Here Are 6 Ways to Be a Stellar Speaker on Video
Just as COVID-19 has thousands of people suddenly learning what it’s like to work remotely, speakers who are used to making the rounds of conferences, events, and trade shows are suddenly having to deliver their presentations in a very different setting: from home, on video, to an audience they can’t see.
For someone who’s used to the energy of a live crowd and the physicality of speaking on stage, making the switch to video or virtual presentations can be jarring. I feel grateful that I’ve been a physical keynote speaker as well as doing video for over a decade now.
No matter how great a speaker you are, the truth is that not everything that works on stage works online. In order to keep your audience’s attention, you’ll have to adapt your presentation style to its new format.
Here are seven ways to become a stellar speaker on video.
1. Shorten and compress your presentation.
One of the cardinal rules of video speaking is that your audience will not have the attention span that they would while watching you live. Not unless you are REALLY changing up angles and using a lot of props.
There are several reasons for shorter attention spans. For one thing, the people watching you don’t have additional stimuli to capture their attention when it wanders momentarily—the lights on the stage, other audience members, the rest of the room whose space you’re all sharing.
In order to keep your audience engaged, you’ll need to create a version of your speech that’s specifically designed for virtual presentation—shorter, more concise, and with more media and visual aids (we’ll get to this part in a moment).
Jay Baer’s “Webinine,” or a webinar that lasts only nine minutes, is a perfect example of this kind of adaptation. If your typical speech lasts an hour, create a 30-minute version, and even a 15-minute one that hits all the high points.
2. Add in multimedia aids.
Videos, images, screenshares, slides—these multimedia aids can be an excellent way to keep your audience’s attention throughout your speech.
A little goes a long way, so make sure that whatever additional content you use is deeply relevant to your topic and adds to your message, rather than distracts from or complicates it.
3. Speak directly to your audience.
One of the particular challenges of virtual speaking is not only building a connection with your audience, but helping them build a connection with each other.
A good—and surprisingly simple—way to initiate that connection between you and the audience is by addressing them as “you,” rather than in the third person (“everyone”). For example, saying “Can you see me?” rather than “Can everyone see me?”
If viewers are engaging in real time on social via live tweets, on Instagram or Facebook Live, or through another platform like Forbes8, you may be able to address questions or comments live, depending on how much attention you’re able to spare.
As for helping your audience build a connection with each other, there’s another simple language trick to use: remember to say “we.” Referring to yourself and the people who are watching you as a collective will help establish that sense of belonging to a group, and that’s powerful—even if it only lasts for the length of your presentation.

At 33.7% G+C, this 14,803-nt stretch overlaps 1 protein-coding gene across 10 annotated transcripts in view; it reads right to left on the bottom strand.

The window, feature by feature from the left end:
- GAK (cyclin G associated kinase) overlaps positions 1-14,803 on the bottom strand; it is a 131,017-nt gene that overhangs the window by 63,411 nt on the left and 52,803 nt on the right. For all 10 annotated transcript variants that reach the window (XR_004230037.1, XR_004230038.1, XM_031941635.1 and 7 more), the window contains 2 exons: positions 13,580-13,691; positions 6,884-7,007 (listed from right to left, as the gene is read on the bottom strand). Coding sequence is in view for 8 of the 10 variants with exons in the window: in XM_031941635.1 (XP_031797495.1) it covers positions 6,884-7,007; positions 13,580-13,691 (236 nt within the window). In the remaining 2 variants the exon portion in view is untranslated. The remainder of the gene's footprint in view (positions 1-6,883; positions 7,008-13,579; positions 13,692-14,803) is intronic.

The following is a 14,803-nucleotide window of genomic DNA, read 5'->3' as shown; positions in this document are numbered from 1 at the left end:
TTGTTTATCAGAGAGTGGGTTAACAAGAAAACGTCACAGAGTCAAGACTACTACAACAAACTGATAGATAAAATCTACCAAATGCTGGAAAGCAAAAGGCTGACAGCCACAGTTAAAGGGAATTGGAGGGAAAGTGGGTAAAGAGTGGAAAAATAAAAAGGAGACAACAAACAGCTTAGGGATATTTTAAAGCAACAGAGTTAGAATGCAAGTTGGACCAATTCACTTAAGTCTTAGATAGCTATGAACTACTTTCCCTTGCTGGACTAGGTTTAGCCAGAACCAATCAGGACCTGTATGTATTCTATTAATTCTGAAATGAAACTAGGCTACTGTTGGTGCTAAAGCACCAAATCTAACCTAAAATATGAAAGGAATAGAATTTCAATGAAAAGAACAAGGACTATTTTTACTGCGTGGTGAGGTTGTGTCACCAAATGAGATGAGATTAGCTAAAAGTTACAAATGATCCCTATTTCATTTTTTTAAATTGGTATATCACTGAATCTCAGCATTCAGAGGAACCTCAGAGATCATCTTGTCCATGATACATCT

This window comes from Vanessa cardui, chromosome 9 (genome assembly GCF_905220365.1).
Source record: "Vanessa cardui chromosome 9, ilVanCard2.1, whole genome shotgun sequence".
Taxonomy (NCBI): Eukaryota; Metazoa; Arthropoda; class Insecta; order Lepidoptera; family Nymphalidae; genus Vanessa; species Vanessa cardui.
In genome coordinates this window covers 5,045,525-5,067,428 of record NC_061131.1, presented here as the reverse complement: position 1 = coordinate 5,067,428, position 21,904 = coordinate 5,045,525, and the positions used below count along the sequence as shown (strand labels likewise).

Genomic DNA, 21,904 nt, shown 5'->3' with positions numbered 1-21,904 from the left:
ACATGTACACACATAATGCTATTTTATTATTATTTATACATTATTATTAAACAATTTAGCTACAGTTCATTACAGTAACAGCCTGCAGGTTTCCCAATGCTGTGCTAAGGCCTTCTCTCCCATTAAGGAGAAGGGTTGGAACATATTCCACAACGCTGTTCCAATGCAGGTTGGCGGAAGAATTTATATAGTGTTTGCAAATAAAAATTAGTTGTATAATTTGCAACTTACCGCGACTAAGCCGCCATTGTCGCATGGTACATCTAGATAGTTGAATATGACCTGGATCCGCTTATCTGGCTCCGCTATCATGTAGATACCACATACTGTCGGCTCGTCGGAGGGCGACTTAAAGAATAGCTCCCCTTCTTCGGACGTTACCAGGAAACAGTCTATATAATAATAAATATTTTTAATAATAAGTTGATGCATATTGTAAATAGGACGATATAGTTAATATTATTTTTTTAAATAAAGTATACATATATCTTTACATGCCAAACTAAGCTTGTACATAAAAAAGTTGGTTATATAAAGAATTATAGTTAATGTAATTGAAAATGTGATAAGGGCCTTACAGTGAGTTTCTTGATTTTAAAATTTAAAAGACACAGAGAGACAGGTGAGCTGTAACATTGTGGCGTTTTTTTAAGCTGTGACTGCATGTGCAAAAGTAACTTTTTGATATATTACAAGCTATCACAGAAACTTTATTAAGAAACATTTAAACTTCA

4. Plan and prepare just as much (or more) as you would for a live speaking event.
Planning and preparing are essential when it comes to being an excellent virtual speaker. Just like you wouldn’t go on stage without testing your sound and media, you shouldn’t show up online to a virtual engagement without having tested your software, sound, and visuals.
At least a day prior to your presentation, make sure you have the correct software downloaded, operating, and tested. That way, if something crashes or proves to be incompatible, you’ll still have time to switch providers and let your audience know about it.
5. Pay close attention to your background and sound.
Since you’ll likely be giving your virtual presentation from home as long as the coronavirus stay-at-home orders are in place, you’ll have to pay special attention to what your audience is seeing behind you. Piles of laundry, a stray dish, or a hallway that the other people in your household walk through can all distract from your message and make you appear less professional than you are.
And if your visual background is critical, your sound quality is even more so. Make sure your dog or cat is in a different room, that you won’t hear road or airplane noise where you are, and that you’ve got some kind of external microphone.
Even the tiny microphone on your earbuds will work better than simply speaking into your laptop mic.
6. Share information about your event widely once it’s over.
To keep your momentum going after your presentation is over, make sure to share widely about it on social media (which, incidentally, you should be doing with any live speaking events as well).
If you recorded your session, share video clips in the days afterward. You can also share some of the best questions, comments, or discussion points that came out of the speaking session.
Being a stellar speaker on video takes some practice, but there’s never been a better time to hone your skills. This challenging time is also an opportunity for those of us who can seize it. This could be your moment—don’t regret not making the most of it.